Nothing encapsulates the splendor of a backpacking trip quite like capturing some truly magical photographs, and not just with your smartphone. We all want memories of our first trip globetrotting across foreign lands, cavorting in new waters, mingling with a different culture, and basking in the sunsets of a hundred beaches. And what better way to fully secure these memories for the rest of our lives than with sharp, crystal-clear photographs of the vast panoramas and the intoxicating cities that we explore on our backpacking journey. At the end of the day, if you want to be a true pioneer and really see the difference in your backpacking photos, you undoubtedly need the best camera for backpacking. No camera phones!
To take with you on your trip, we suggest a strong, portable, compact, and very versatile camera. You can’t be pulling a sixteen-inch lens out of your pack every time you want to snap a shot. For backpacking, you need a unit that is small enough to sling around your neck, pop out of your pocket at a moment’s notice, and rugged enough to take a beating. You’re not going to have the normal comforts when hiking up the side of a volcano, and your camera needs to be strong.
5 Best Cameras For Budget Backpacking
Here is a list of the five best cameras for backpacking to buy today. And yes, we have included the best budget camera for backpacking.
The ultra-tough TG-5 is top on our list because this camera is going to stand up strong while you’re on the road. The TG-5 is totally waterproof, not only in the rain but also below the water up to fifty feet. This feature means the TG-5 is going to snap amazing photographs of underwater creatures while you’re swimming in a coral reef or with sharks.
So too can the TG-5 stand up to the cold, making it perfect for winter backpacking. It has a fantastic zoom range of 25-100mm and a pretty respectable aperture of f/2.0. The high-quality aperture means low-light nighttime photos are going to come out clear, great for exploring new cities at night.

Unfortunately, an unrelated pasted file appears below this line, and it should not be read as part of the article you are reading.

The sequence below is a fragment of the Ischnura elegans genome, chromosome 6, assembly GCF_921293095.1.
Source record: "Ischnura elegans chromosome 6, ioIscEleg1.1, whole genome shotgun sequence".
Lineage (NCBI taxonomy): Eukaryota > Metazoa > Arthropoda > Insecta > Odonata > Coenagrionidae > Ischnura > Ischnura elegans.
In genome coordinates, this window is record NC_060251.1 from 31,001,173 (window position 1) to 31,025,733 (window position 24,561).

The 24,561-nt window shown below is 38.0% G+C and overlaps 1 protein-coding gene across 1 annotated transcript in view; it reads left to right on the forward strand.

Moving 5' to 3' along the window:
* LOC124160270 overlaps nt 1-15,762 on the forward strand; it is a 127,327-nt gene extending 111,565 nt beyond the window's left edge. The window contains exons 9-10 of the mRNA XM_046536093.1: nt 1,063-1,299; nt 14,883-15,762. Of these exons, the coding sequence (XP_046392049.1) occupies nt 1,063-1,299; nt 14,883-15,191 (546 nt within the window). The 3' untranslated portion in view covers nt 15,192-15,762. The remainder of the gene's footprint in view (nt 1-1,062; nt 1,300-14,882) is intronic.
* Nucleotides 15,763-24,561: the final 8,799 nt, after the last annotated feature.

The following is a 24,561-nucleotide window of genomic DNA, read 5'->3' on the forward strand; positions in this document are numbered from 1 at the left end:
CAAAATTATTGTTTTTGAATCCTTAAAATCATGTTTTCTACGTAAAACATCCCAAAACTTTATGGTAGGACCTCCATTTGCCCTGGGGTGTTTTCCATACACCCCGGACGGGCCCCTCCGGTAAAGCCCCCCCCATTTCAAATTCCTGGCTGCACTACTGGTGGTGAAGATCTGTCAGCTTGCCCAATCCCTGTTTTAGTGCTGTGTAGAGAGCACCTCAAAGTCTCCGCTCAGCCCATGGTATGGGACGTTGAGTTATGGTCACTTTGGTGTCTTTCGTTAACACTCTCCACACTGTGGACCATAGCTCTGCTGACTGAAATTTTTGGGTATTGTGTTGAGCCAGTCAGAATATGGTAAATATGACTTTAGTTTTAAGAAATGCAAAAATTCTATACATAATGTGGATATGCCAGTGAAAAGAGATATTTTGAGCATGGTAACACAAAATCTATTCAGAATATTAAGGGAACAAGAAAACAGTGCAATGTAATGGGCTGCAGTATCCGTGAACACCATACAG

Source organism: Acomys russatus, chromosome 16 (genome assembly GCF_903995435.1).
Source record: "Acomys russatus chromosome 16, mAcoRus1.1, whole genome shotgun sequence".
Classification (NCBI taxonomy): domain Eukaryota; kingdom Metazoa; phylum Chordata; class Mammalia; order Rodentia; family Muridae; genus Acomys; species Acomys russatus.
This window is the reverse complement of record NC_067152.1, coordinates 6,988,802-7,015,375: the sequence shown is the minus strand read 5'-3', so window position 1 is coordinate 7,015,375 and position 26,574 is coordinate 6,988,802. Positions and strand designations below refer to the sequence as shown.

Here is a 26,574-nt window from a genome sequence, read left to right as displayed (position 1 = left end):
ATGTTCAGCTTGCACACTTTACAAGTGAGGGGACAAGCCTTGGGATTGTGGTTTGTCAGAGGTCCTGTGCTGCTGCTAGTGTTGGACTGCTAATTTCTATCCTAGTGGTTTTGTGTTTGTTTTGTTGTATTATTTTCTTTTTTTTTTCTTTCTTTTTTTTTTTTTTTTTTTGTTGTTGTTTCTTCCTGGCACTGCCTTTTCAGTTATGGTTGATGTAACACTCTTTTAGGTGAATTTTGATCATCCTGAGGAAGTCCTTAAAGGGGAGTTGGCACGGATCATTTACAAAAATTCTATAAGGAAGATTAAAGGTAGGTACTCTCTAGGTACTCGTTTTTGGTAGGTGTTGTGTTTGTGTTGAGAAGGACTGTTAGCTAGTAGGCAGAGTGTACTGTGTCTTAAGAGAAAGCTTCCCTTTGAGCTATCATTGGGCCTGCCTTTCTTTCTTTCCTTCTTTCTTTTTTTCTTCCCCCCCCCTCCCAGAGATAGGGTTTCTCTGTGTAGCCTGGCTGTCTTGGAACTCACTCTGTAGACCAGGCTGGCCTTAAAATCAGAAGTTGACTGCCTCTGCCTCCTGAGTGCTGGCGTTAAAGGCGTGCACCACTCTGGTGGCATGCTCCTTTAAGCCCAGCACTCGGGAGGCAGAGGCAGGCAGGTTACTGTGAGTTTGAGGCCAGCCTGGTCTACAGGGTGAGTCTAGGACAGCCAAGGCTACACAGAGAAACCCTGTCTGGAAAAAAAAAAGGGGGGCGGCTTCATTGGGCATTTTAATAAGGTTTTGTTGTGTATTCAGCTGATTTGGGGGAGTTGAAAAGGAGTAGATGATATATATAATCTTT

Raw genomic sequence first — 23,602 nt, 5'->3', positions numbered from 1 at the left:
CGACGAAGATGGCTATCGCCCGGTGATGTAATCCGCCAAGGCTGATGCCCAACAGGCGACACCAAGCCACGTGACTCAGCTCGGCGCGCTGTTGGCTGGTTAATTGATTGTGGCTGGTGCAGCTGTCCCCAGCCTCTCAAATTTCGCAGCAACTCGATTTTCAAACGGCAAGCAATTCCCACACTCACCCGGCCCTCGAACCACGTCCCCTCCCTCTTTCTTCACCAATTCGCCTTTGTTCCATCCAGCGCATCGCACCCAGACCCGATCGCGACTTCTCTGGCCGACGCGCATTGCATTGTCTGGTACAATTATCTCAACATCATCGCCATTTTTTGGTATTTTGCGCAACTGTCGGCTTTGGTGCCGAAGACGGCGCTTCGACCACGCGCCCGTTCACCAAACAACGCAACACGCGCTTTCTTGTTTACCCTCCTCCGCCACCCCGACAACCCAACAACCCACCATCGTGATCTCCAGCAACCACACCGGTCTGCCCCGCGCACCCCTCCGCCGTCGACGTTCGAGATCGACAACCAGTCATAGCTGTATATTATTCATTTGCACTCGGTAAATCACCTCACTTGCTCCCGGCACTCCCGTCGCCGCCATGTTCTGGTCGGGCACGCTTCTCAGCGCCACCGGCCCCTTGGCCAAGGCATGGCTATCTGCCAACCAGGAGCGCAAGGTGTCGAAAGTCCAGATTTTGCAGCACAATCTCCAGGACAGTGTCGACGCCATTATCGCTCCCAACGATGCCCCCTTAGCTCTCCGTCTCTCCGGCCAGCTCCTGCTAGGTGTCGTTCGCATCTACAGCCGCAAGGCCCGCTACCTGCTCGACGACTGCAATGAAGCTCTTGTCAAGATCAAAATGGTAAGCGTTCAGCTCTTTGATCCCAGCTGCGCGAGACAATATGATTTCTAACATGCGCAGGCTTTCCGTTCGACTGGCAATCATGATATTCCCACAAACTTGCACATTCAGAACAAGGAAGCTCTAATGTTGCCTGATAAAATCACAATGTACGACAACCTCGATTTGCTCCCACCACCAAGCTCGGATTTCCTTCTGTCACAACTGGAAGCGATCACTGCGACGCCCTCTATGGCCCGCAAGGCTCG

Overall, this is a camera that will see you from the international airport to the frigid mountains of Nepal, then back again. This is definitely for the outdoor explorer or the hiking photographer.
- Great zoom range
- Fully functional underwater
- 12MP high-speed sensor
- Works well at night
- Rugged and durable
- Dustproof & crushproof
- Shockproof & freezeproof
- A little expensive
- Lens flares are known to happen
The RX100 V is the middle ground of Sony’s RX100 series of point and shoot cameras. These cameras are all pretty similar, but the RX100 V is right in the middle in terms of price and features. It’s a little costly for a backpacker’s budget, but if you have the dough and don’t mind spending it, this camera is going to be the icing on your travel cake.
The V model, dominated only by the VA model, comes with all of Sony’s trademark bells and whistles. It has a huge sensor, can capture stunning 4K videos (great for the rising mountain sun), has RAW capability, and boasts a comprehensive AF detection system for 315 points of autofocus. If this sounds like gibberish, let’s break it down. In English, the RX100 V captures perfect 20.1-megapixel images with its enormous sensor and can record videos of trains, cheetahs, and other fast-moving things with ease. It is a well-rounded camera that will take your backpacking photography to the next level, way above the other folks you’re bound to meet on the road.
- An all-around amazing camera
- Great for outdoor or indoor use
- Impervious to damage if the right care is given
- 20.1 megapixels
- 315 AF points w/ fastest in the world autofocus
- Will shoot 4K video
- The lens is seriously high quality
- Electronic View Finder
- 6x zoom
- built-in Wi-Fi
This is the budget RX100, the base model from Sony for those budget backpackers who still want better quality than their smartphone can give. In fact, this is the best budget camera for backpacking. Keep in mind that this version does not have all the fancy pants features as the more expensive models – no Wi-Fi capabilities, no 4K video shooting, no fancy viewfinder – but it does still have 20.1 megapixels. That’s substantial in receiving sharp and vivid photographs of your backpacking trip. Considering the massive price cut between the versions, we definitely recommend the base RX100 to any money-minded backpacker.
- 20.1 megapixels w/ Exmor CMOS sensor
- ISO is expandable for best low-light shooting
- Large LCD screen
- Operates at low & high temperatures